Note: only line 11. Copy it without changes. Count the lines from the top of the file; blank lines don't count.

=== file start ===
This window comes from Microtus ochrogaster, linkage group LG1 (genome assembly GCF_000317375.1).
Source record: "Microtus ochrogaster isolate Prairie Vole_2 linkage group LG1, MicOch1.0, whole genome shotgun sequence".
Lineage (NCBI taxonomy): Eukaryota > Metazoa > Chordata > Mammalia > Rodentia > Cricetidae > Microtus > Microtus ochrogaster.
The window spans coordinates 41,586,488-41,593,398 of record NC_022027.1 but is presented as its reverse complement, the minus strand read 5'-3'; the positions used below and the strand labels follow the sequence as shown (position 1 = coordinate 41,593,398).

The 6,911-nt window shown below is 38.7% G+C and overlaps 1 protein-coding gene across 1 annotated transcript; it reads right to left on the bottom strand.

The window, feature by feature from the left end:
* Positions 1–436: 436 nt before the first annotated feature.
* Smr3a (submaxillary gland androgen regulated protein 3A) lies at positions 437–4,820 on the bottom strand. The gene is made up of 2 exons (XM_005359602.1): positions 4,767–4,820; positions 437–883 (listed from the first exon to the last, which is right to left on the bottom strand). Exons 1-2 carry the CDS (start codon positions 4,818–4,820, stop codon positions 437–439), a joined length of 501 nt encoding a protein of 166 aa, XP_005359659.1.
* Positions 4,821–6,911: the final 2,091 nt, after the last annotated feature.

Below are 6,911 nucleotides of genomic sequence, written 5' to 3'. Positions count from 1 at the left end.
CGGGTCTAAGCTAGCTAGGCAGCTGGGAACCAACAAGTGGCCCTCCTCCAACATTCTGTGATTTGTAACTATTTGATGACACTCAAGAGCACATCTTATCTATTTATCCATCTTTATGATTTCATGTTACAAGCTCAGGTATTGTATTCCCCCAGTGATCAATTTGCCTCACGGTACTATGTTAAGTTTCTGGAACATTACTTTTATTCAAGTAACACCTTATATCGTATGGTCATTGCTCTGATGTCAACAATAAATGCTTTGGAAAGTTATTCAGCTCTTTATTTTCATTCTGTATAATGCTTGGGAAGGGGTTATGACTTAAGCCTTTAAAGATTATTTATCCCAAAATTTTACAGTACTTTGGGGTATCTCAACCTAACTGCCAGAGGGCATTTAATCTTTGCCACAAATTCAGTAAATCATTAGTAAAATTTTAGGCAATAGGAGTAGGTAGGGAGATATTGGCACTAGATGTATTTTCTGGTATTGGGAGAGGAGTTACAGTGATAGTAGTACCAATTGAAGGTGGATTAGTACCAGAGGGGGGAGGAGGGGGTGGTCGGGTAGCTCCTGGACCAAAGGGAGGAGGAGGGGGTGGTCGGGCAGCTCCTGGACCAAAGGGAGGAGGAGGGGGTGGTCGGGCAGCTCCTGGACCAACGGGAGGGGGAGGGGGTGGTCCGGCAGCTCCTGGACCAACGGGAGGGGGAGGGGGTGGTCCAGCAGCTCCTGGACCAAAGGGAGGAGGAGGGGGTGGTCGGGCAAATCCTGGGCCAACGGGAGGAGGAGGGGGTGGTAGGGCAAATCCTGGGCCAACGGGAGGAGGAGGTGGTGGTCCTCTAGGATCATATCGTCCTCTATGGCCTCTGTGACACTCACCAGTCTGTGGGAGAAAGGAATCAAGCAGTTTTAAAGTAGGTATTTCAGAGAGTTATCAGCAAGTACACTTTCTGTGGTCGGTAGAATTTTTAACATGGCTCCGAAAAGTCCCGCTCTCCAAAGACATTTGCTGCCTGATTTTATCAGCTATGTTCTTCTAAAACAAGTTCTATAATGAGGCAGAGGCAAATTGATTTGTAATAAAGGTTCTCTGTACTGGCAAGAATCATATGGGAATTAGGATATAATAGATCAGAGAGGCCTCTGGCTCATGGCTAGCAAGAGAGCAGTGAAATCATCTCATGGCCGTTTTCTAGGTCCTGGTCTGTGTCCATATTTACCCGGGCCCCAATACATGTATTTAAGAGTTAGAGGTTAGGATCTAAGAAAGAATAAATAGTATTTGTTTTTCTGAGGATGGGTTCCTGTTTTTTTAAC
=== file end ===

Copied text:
CGGGTCTAAGCTAGCTAGGCAGCTGGGAACCAACAAGTGGCCCTCCTCCAACATTCTGTGATTTGTAACTATTTGATGACACTCAAGAGCACATCTTATCTATTTATCCATCTTTATGATTTCATGTTACAAGCTCAGGTATTGTATTCCCCCAGTGATCAATTTGCCTCACGGTACTATGTTAAGTTTCTGGAACATTACTTTTATTCAAGTAACACCTTATATCGTATGGTCATTGCTCTGATGTCAACAATAAATGCTTTGGAAAGTTATTCAGCTCTTTATTTTCATTCTGTATAATGCTTGGGAAGGGGTTATGACTTAAGCCTTTAAAGATTATTTATCCCAAAATTTTACAGTACTTTGGGGTATCTCAACCTAACTGCCAGAGGGCATTTAATCTTTGCCACAAATTCAGTAAATCATTAGTAAAATTTTAGGCAATAGGAGTAGGTAGGGAGATATTGGCACTAGATGTATTTTCTGGTATTGGGAGAGGAGTTACAGTGATAGTAGTACCAATTGAAGGTGGATTAGTACCAGAGGGGGGAGGAGGGGGTGGTCGGGTAGCTCCTGGACCAAAGGGAGGAGGAGGGGGTGGTCGGGCAGCTCCTGGACCAAAGGGAGGAGGAGGGGGTGGTCGGGCAGCTCCTGGACCAACGGGAGGGGGAGGGGGTGGTCCGGCAGCTCCTGGACCAACGGGAGGGGGAGGGGGTGGTCCAGCAGCTCCTGGACCAAAGGGAGGAGGAGGGGGTGGTCGGGCAAATCCTGGGCCAACGGGAGGAGGAGGGGGTGGTAGGGCAAATCCTGGGCCAACGGGAGGAGGAGGTGGTGGTCCTCTAGGATCATATCGTCCTCTATGGCCTCTGTGACACTCACCAGTCTGTGGGAGAAAGGAATCAAGCAGTTTTAAAGTAGGTATTTCAGAGAGTTATCAGCAAGTACACTTTCTGTGGTCGGTAGAATTTTTAACATGGCTCCGAAAAGTCCCGCTCTCCAAAGACATTTGCTGCCTGATTTTATCAGCTATGTTCTTCTAAAACAAGTTCTATAATGAGGCAGAGGCAAATTGATTTGTAATAAAGGTTCTCTGTACTGGCAAGAATCATATGGGAATTAGGATATAATAGATCAGAGAGGCCTCTGGCTCATGGCTAGCAAGAGAGCAGTGAAATCATCTCATGGCCGTTTTCTAGGTCCTGGTCTGTGTCCATATTTACCCGGGCCCCAATACATGTATTTAAGAGTTAGAGGTTAGGATCTAAGAAAGAATAAATAGTATTTGTTTTTCTGAGGATGGGTTCCTGTTTTTTTAAC